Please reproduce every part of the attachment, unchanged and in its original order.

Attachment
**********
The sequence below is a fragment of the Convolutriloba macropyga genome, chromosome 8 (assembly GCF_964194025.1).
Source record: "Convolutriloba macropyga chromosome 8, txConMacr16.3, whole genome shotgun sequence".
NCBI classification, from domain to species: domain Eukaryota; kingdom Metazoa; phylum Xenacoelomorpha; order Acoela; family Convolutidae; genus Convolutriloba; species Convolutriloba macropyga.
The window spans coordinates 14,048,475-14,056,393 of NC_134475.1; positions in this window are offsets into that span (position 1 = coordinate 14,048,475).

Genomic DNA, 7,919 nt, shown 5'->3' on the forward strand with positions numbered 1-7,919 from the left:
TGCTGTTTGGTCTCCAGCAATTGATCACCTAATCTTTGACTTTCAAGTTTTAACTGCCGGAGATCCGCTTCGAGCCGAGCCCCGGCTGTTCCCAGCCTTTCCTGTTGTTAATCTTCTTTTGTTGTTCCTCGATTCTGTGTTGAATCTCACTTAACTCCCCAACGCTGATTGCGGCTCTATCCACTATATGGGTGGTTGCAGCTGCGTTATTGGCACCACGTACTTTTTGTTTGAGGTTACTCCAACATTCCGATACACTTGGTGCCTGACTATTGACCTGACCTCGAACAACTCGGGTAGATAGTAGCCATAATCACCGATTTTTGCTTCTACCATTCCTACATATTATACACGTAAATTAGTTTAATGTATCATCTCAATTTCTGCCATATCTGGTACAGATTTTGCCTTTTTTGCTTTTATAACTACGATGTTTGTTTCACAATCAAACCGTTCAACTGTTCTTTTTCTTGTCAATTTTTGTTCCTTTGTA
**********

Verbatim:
The sequence below is a fragment of the Convolutriloba macropyga genome, chromosome 8 (assembly GCF_964194025.1).
Source record: "Convolutriloba macropyga chromosome 8, txConMacr16.3, whole genome shotgun sequence".
NCBI classification, from domain to species: domain Eukaryota; kingdom Metazoa; phylum Xenacoelomorpha; order Acoela; family Convolutidae; genus Convolutriloba; species Convolutriloba macropyga.
The window spans coordinates 14,048,475-14,056,393 of NC_134475.1; positions in this window are offsets into that span (position 1 = coordinate 14,048,475).

Genomic DNA, 7,919 nt, shown 5'->3' on the forward strand with positions numbered 1-7,919 from the left:
TGCTGTTTGGTCTCCAGCAATTGATCACCTAATCTTTGACTTTCAAGTTTTAACTGCCGGAGATCCGCTTCGAGCCGAGCCCCGGCTGTTCCCAGCCTTTCCTGTTGTTAATCTTCTTTTGTTGTTCCTCGATTCTGTGTTGAATCTCACTTAACTCCCCAACGCTGATTGCGGCTCTATCCACTATATGGGTGGTTGCAGCTGCGTTATTGGCACCACGTACTTTTTGTTTGAGGTTACTCCAACATTCCGATACACTTGGTGCCTGACTATTGACCTGACCTCGAACAACTCGGGTAGATAGTAGCCATAATCACCGATTTTTGCTTCTACCATTCCTACATATTATACACGTAAATTAGTTTAATGTATCATCTCAATTTCTGCCATATCTGGTACAGATTTTGCCTTTTTTGCTTTTATAACTACGATGTTTGTTTCACAATCAAACCGTTCAACTGTTCTTTTTCTTGTCAATTTTTGTTCCTTTGTA